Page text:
Prayers for HM The King

On Saturday, Thai people all over the country were invited to take part in Buddhist chanting called “Phra Paritr”. This was done as a tribute to His Majesty the King on the auspicious occasion of his 84th birthday anniversary this year. The Phra Paritr religious ceremony took place simultaneously in both Bangkok and the provinces on Saturday, 25 June, starting at exactly 3:29 p.m.

Phra Paritr ceremonies date back to ancient times and are performed to bring good health and ensure protection from all forms of ailment and evil. In Bangkok, it was held at the Temple of the Emerald Buddha and was presided over by Her Royal Highness Princess Soamsawali. It was also broadcast live on NBT and Radio Thailand. At the same time, a number of temples in the provinces also held simultaneous events.

I took these pictures at Wat Pichai Songkram in Samut Prakan Province. Government officials and local people were invited to take part in this important event which was also attended by 99 monks. Everyone was asked to wear white. During the ceremony, the lay people were urged to refrain from drinking alcohol during the upcoming Buddhist Rains Retreat which lasts for three months. They were asked to do this in order to make merit for His Majesty The King.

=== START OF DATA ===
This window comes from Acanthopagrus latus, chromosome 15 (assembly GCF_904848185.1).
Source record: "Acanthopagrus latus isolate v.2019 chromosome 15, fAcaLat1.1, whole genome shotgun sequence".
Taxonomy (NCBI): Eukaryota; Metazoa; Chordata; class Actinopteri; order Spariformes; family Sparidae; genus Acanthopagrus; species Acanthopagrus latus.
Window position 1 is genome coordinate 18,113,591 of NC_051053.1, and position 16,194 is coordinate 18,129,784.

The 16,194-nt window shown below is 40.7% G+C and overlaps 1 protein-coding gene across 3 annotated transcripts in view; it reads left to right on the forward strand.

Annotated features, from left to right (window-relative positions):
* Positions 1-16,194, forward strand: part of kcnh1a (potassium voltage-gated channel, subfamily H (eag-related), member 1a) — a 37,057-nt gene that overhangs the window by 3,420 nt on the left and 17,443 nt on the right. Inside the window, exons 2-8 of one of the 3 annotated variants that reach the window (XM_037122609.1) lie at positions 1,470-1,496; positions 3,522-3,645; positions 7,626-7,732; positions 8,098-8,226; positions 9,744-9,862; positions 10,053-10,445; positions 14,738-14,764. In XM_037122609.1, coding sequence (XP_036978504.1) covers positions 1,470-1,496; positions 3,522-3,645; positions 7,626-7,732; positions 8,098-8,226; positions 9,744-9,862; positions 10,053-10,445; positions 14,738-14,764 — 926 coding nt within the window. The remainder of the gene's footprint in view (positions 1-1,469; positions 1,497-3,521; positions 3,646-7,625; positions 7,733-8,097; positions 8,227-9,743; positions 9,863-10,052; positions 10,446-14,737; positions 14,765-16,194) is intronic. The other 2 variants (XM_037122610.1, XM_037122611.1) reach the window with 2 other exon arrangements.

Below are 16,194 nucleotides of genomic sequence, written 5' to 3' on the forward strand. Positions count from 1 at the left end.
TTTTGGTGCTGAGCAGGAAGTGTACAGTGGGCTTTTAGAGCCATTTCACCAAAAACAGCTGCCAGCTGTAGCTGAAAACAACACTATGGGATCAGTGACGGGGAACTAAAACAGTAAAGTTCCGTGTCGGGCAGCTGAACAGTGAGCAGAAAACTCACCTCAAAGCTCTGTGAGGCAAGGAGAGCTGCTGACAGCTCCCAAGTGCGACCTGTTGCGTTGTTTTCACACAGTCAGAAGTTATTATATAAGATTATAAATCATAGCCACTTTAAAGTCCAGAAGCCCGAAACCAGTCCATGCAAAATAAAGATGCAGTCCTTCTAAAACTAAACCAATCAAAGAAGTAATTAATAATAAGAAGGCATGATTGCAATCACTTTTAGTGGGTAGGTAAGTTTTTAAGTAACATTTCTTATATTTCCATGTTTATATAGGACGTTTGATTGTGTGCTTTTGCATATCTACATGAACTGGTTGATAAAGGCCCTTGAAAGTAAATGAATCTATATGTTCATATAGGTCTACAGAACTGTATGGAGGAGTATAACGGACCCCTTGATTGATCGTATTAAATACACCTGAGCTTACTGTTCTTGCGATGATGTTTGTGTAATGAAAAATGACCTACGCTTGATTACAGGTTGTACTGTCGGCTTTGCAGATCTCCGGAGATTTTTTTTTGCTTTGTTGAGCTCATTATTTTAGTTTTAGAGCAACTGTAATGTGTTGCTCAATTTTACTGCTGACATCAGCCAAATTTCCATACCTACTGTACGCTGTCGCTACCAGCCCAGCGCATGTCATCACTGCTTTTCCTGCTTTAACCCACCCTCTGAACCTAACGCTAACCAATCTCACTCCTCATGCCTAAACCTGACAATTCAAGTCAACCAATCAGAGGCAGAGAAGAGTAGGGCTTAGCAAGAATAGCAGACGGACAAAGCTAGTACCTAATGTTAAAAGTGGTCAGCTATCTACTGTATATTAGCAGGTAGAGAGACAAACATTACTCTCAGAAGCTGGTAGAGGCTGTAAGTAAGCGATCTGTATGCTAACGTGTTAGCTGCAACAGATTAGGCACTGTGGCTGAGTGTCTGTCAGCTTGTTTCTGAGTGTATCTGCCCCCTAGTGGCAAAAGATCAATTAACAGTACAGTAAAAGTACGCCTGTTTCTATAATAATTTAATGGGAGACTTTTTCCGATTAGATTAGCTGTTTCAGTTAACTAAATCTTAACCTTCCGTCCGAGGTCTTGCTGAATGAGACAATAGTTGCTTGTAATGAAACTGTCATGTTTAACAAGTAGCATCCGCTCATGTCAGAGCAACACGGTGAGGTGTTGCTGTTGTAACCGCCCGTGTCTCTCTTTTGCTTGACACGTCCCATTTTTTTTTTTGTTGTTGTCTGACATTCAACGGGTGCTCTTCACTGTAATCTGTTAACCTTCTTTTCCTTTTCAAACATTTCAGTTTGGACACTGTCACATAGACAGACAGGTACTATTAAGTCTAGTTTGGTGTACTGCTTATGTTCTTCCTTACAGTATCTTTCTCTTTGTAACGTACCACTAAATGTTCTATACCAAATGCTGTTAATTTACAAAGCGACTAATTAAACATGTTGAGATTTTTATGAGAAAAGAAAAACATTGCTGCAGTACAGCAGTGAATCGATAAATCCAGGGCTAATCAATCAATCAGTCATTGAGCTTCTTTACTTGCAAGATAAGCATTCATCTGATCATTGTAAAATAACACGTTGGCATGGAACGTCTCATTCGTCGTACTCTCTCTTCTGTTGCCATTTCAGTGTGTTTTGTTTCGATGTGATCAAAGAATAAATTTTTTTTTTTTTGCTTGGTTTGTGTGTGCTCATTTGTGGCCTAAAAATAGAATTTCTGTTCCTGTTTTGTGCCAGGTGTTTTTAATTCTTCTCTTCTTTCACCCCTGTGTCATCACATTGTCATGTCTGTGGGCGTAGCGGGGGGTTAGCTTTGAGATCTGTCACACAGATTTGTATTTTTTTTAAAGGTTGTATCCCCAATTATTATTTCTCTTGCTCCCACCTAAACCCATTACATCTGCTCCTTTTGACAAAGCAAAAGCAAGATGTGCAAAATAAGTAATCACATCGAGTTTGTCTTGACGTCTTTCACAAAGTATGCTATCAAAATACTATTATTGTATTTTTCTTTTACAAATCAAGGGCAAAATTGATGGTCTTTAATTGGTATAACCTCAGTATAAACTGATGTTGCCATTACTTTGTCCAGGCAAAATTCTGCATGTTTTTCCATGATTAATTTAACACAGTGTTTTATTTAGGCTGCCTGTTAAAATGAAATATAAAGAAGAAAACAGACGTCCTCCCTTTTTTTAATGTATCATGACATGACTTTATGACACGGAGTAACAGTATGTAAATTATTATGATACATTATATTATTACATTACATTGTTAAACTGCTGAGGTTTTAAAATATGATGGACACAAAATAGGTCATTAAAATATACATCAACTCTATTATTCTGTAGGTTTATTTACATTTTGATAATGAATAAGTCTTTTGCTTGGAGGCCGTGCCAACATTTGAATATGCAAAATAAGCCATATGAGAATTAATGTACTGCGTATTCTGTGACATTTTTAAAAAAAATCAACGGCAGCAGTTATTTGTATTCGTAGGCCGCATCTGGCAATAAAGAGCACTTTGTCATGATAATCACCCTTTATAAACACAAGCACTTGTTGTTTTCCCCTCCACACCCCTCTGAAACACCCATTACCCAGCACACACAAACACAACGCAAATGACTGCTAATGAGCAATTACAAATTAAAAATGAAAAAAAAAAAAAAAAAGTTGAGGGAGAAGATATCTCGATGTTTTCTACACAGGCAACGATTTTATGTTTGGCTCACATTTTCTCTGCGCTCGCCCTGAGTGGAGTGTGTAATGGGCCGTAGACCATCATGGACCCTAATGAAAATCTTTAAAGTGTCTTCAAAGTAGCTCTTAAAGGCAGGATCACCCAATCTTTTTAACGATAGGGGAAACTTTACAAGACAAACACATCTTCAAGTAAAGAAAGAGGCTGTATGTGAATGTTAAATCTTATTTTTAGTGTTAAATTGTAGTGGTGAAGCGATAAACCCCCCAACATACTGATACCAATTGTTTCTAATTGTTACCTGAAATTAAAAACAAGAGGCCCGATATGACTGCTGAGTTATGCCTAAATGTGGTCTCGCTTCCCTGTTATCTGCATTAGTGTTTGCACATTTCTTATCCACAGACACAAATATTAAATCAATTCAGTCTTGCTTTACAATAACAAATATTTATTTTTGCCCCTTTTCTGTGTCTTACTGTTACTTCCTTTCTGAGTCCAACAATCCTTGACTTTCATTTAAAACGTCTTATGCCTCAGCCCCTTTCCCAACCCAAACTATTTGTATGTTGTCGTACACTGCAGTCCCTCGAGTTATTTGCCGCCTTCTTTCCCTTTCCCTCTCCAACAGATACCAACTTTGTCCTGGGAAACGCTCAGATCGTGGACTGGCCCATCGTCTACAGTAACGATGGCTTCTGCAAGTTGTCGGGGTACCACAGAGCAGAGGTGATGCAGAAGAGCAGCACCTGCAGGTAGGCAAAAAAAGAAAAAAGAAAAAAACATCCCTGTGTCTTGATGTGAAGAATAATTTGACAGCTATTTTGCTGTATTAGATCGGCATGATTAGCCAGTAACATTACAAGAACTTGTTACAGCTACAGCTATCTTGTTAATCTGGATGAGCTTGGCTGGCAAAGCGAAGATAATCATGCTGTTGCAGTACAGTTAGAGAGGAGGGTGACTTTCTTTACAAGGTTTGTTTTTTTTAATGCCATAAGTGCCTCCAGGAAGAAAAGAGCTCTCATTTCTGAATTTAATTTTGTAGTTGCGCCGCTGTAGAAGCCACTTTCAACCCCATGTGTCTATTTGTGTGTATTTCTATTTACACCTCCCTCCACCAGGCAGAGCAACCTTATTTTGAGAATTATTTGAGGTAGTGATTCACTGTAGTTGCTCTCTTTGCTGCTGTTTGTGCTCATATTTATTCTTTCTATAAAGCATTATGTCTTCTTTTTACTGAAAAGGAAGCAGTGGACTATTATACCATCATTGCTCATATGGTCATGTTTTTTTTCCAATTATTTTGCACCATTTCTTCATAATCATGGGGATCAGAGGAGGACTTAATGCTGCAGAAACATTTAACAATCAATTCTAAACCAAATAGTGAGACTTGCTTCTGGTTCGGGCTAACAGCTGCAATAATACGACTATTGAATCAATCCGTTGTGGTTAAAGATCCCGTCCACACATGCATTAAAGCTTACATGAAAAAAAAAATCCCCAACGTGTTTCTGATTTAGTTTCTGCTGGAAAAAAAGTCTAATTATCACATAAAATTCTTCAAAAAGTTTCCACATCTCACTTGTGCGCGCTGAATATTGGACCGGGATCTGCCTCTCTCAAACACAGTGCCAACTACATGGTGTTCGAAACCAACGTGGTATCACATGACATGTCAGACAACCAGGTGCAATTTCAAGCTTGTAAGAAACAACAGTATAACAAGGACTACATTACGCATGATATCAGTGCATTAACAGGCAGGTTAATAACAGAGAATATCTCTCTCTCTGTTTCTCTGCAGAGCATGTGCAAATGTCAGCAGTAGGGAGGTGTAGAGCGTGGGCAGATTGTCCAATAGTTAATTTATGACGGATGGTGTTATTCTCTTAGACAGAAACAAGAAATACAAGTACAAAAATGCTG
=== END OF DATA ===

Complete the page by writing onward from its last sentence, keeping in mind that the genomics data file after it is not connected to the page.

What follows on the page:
Honey Offering Ceremony at a Thai Temple

Over the weekend I went to take pictures at a Honey Offering Ceremony at Wat Khan Lad in Phra Pradaeng. I have never heard about this event before though apparently it takes place every year. Officially it should take place on the full moon day of the 10th lunar month which is around September. However, they decided to move it forward this year to make it more convenient.

As well as the Honey Offering Ceremony, the local people were also celebrating the Mon Culture. These people were originally from Burma but settled here hundreds of years ago. I am told that offering honey is an old Mon tradition where the local people dress in their traditional clothes and come to the temple to offer honey to the monks. They do this in order to make merit.

Honey has always been important in many different religions including Buddhism. This dates back to a time when the Buddha was meditating in a forest. He was in need of nourishment and an elephant and a monkey brought him fruit and honey. This event is celebrated in Buddhism around the world on the full moon day in September. There is also a Buddha image depicting this scene with the Buddha sitting in Western style.